They arrived in the hundreds, sat on the floor of Trafalgar Square and for many hours everybody had a chance to express their thoughts, to raise their proposals, to dream about democracy. Inspired by protests in the Middle East, Spain and Greece and without flags or banners, young people — mainly – gathered in yet another square. They were clearly united by a common interest and a shared register: our so-called democracies are a sham, and we want the real thing.
They were all invited, if they had something to say, to speak on the megaphone and in a rainbow of proposals and diversity of cultures and nationalities there were only a few things that needed agreement: non-violence is the way, how to agree, how to disagree and no drugs and alcohol. And it worked really well. At one point someone proposed that we should be doing this in Parliament Square, opposite the Houses of Parliament, in reality banned without permission from the police, which could lead to a confrontation. That was not very well received; perhaps the young are all too aware that there is not where democracy resides. The politicians had their chance and they blew it. If there are any left who are truly interested in democracy there will come looking for the people who dare question the present system. Whether London will manage to begin a process of developing neighbourhood Assemblies — like Spain is doing and has been proposed for some time in the UK — it remains to be seen. Indeed, the road to democracy has more to do with the creation of people’s networks that reconstruct the fabric of society and allow for direct participation until it becomes a mass movement capable of bringing about a real alternative to the present violent system.
In the meantime UK Uncut was visiting the banks all dressed as doctors, nurses and patients (do not miss the pictures in their website), simulating operating theatres inside the banks, dying on the streets just outside — like many people may well do when the proposed changes to the NHS come into force — and raising awareness about the financial sector’s responsibility in the economic crisis that the government is using to justify draconian measures such as deep cuts to health, education and welfare. Meanwhile the banks are back on their worst behaviour: over the top bonuses, obscene profits and very low level of lending to support businesses and help people get new homes. Not enough profit to be made, with such low interest rates! And worst of all, recreating the pre-crash conditions confident that the taxpayer’s bailouts will continue to ensure their survival.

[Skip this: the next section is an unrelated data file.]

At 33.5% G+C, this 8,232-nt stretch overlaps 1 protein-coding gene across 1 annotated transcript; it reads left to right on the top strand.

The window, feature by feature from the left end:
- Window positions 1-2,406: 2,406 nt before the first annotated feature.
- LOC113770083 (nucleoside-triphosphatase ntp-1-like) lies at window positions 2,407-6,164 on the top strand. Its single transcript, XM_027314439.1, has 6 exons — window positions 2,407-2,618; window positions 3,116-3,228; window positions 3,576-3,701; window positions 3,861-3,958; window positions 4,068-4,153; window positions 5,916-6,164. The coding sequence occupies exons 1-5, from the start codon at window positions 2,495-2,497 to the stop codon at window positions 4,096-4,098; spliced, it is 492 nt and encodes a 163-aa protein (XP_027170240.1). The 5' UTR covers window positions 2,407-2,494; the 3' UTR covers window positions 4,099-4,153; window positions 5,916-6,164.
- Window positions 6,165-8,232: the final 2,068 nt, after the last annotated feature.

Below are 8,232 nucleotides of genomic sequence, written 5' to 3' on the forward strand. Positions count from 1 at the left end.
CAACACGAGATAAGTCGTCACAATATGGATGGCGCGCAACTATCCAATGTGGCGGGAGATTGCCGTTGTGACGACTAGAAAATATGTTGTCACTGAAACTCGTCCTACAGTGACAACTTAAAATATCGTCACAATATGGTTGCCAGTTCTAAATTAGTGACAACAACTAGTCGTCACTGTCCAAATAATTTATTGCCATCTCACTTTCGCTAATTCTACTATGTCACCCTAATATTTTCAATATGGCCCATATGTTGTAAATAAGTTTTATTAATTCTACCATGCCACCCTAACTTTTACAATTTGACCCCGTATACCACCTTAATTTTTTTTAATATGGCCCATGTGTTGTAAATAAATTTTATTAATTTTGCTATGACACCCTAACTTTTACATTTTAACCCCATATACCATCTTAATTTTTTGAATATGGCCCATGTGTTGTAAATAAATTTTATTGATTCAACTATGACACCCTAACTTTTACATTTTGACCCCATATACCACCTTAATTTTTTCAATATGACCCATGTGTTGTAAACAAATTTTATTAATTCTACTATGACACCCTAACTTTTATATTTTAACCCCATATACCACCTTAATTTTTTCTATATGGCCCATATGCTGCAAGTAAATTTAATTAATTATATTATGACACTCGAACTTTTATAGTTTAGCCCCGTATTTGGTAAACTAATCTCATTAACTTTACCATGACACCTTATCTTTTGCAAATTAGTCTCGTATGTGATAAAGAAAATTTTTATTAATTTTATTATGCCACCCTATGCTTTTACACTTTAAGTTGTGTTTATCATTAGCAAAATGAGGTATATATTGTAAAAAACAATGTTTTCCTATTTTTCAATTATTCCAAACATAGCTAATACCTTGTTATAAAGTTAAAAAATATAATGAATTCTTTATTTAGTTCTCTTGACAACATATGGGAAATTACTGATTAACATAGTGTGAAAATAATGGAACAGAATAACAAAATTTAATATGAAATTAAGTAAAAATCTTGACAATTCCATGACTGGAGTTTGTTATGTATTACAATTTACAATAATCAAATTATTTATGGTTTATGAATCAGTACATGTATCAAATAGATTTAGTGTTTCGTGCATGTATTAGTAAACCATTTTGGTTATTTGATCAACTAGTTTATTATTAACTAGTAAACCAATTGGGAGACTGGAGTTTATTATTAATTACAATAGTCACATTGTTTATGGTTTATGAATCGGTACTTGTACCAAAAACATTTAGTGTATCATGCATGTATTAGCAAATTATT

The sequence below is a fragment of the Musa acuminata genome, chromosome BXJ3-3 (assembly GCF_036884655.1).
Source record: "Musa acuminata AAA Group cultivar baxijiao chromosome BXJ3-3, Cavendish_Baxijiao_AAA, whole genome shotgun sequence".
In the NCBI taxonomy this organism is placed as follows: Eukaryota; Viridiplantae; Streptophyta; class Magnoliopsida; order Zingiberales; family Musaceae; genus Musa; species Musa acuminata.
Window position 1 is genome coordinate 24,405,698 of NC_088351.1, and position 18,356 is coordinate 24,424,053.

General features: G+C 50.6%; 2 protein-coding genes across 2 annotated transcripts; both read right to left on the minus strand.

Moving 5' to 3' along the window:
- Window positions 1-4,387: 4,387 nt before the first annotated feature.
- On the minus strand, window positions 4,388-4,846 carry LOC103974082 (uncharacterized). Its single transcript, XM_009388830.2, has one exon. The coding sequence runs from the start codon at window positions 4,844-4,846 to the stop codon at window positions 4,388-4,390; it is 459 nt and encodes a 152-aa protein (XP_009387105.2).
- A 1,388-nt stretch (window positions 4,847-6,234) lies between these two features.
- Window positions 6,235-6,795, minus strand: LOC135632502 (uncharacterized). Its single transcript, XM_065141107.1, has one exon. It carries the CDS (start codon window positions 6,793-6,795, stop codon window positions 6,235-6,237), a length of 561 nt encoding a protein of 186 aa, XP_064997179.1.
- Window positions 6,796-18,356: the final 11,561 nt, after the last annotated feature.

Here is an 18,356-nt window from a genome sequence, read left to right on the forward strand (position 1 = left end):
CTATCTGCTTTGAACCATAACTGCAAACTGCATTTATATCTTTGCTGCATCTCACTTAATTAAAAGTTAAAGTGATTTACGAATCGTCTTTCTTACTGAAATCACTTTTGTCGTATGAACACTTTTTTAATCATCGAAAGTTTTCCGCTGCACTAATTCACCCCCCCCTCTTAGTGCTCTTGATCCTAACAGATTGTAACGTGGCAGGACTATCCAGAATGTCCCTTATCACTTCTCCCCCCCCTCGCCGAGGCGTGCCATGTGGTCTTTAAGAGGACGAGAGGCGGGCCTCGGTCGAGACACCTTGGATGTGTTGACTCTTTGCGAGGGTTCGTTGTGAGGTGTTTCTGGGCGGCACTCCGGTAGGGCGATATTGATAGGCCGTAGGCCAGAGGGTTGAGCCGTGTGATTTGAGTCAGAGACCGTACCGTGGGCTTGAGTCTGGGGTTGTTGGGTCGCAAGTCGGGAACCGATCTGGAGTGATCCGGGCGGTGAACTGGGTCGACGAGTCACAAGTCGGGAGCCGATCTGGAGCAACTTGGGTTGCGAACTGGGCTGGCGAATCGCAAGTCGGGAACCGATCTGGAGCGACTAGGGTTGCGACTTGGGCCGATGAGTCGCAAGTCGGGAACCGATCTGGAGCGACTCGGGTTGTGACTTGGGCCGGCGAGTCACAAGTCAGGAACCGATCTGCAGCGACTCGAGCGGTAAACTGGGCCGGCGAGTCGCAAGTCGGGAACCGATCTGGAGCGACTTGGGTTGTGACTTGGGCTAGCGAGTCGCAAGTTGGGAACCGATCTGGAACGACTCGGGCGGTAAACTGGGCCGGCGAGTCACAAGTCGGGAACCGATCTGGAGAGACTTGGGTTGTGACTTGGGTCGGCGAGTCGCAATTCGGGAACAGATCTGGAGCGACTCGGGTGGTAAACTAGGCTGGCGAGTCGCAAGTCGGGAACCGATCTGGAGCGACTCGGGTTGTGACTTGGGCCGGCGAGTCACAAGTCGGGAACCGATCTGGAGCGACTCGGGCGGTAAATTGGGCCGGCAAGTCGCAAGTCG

What is perhaps absent from the arguments against the cuts is the experience seen in so many countries: that when the State retreats it is not just “the private sector” that takes over but also the mafias. And it has been seen again and again that the behaviour of many private health care providers can only be comparable to that of a mafia. This is a point worth rising because many people, when told the NHS is being privatised, imagine themselves in luxurious medical clinics equipped with cutting-edge technology, rather than engaging in long battles with their health insurance to access treatment for life-threatening conditions. This is no criticism to the inspired actions we saw this weekend but rather a few arguments to strengthen the case they are making.
The Assembly and the anti-cuts protests were not two different things happening in the same city. These events are the symptoms of an awakening of a new consciousness that rebels against oppression, violence, corruption and exclusion from decision-making.